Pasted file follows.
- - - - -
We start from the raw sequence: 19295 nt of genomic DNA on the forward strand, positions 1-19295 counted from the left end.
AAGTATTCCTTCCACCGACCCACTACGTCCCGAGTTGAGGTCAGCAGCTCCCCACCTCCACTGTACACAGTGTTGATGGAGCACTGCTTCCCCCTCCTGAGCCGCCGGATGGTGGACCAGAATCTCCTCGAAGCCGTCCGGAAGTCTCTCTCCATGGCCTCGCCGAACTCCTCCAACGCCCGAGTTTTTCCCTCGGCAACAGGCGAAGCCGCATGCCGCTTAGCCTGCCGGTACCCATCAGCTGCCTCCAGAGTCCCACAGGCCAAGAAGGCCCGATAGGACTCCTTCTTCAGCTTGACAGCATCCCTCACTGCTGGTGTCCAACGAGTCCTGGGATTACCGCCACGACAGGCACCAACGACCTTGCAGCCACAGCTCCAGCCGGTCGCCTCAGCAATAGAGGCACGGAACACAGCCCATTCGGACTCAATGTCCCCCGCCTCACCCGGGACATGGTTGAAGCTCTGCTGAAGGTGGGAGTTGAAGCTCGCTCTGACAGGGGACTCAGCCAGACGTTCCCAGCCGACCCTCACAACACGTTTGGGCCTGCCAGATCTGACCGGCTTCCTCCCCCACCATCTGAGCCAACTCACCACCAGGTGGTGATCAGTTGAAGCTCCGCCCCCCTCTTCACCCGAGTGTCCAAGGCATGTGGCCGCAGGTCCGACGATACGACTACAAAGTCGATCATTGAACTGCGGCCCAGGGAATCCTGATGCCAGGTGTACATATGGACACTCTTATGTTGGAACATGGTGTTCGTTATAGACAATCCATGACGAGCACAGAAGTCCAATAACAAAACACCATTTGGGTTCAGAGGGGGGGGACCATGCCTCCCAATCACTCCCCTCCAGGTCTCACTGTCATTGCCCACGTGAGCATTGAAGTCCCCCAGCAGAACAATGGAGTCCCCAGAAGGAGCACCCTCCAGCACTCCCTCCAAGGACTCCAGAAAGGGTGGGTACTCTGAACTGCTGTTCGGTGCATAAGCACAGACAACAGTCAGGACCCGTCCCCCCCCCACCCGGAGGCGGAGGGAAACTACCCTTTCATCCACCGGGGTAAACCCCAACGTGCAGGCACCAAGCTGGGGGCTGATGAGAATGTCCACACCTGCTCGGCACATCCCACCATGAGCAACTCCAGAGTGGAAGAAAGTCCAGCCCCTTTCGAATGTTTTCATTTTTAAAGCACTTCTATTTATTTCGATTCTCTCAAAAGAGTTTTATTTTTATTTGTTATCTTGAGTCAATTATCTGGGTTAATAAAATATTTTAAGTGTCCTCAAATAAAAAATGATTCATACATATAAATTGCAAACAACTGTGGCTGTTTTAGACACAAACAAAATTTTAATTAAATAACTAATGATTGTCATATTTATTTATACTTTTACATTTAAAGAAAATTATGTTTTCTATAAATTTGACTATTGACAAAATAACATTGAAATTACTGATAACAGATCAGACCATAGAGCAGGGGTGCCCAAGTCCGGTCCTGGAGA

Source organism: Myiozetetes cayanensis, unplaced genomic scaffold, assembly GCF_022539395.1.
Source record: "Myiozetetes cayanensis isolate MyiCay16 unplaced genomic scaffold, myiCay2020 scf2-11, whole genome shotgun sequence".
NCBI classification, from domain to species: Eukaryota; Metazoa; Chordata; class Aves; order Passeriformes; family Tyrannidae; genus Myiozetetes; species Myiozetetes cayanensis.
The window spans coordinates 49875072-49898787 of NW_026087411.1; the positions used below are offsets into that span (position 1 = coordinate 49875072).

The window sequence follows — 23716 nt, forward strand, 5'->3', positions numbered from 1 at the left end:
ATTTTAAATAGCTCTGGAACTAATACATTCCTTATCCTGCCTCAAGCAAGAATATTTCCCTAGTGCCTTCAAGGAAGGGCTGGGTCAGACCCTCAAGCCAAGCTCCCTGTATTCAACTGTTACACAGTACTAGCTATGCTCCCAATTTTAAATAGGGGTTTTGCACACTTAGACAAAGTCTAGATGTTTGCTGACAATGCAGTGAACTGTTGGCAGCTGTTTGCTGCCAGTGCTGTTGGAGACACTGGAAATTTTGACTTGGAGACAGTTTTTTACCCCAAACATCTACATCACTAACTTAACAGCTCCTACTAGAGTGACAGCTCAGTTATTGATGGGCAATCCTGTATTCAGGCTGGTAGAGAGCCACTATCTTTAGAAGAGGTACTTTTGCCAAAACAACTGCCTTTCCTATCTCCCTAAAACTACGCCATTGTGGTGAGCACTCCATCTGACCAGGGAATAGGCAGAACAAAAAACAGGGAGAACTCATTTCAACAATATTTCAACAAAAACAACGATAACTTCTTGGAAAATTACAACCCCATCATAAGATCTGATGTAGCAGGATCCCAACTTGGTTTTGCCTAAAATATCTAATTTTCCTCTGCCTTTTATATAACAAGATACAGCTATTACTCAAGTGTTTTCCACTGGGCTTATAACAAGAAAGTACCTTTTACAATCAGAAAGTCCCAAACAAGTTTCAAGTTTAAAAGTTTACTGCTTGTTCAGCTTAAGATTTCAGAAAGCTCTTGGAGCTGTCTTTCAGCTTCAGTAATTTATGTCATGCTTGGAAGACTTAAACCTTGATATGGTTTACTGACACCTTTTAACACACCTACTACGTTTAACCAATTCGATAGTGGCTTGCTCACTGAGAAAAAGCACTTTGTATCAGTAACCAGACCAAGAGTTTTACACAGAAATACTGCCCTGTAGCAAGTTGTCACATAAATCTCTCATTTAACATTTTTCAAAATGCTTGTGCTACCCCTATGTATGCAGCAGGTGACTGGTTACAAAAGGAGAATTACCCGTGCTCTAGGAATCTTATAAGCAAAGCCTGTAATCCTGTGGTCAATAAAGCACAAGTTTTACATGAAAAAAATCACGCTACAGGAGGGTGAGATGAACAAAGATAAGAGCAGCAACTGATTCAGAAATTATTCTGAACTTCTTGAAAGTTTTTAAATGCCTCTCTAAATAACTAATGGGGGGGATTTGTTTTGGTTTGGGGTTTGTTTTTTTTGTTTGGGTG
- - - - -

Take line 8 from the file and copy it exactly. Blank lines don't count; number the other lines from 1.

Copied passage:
ATTTTAAATAGCTCTGGAACTAATACATTCCTTATCCTGCCTCAAGCAAGAATATTTCCCTAGTGCCTTCAAGGAAGGGCTGGGTCAGACCCTCAAGCCAAGCTCCCTGTATTCAACTGTTACACAGTACTAGCTATGCTCCCAATTTTAAATAGGGGTTTTGCACACTTAGACAAAGTCTAGATGTTTGCTGACAATGCAGTGAACTGTTGGCAGCTGTTTGCTGCCAGTGCTGTTGGAGACACTGGAAATTTTGACTTGGAGACAGTTTTTTACCCCAAACATCTACATCACTAACTTAACAGCTCCTACTAGAGTGACAGCTCAGTTATTGATGGGCAATCCTGTATTCAGGCTGGTAGAGAGCCACTATCTTTAGAAGAGGTACTTTTGCCAAAACAACTGCCTTTCCTATCTCCCTAAAACTACGCCATTGTGGTGAGCACTCCATCTGACCAGGGAATAGGCAGAACAAAAAACAGGGAGAACTCATTTCAACAATATTTCAACAAAAACAACGATAACTTCTTGGAAAATTACAACCCCATCATAAGATCTGATGTAGCAGGATCCCAACTTGGTTTTGCCTAAAATATCTAATTTTCCTCTGCCTTTTATATAACAAGATACAGCTATTACTCAAGTGTTTTCCACTGGGCTTATAACAAGAAAGTACCTTTTACAATCAGAAAGTCCCAAACAAGTTTCAAGTTTAAAAGTTTACTGCTTGTTCAGCTTAAGATTTCAGAAAGCTCTTGGAGCTGTCTTTCAGCTTCAGTAATTTATGTCATGCTTGGAAGACTTAAACCTTGATATGGTTTACTGACACCTTTTAACACACCTACTACGTTTAACCAATTCGATAGTGGCTTGCTCACTGAGAAAAAGCACTTTGTATCAGTAACCAGACCAAGAGTTTTACACAGAAATACTGCCCTGTAGCAAGTTGTCACATAAATCTCTCATTTAACATTTTTCAAAATGCTTGTGCTACCCCTATGTATGCAGCAGGTGACTGGTTACAAAAGGAGAATTACCCGTGCTCTAGGAATCTTATAAGCAAAGCCTGTAATCCTGTGGTCAATAAAGCACAAGTTTTACATGAAAAAAATCACGCTACAGGAGGGTGAGATGAACAAAGATAAGAGCAGCAACTGATTCAGAAATTATTCTGAACTTCTTGAAAGTTTTTAAATGCCTCTCTAAATAACTAATGGGGGGGATTTGTTTTGGTTTGGGGTTTGTTTTTTTTGTTTGGGTG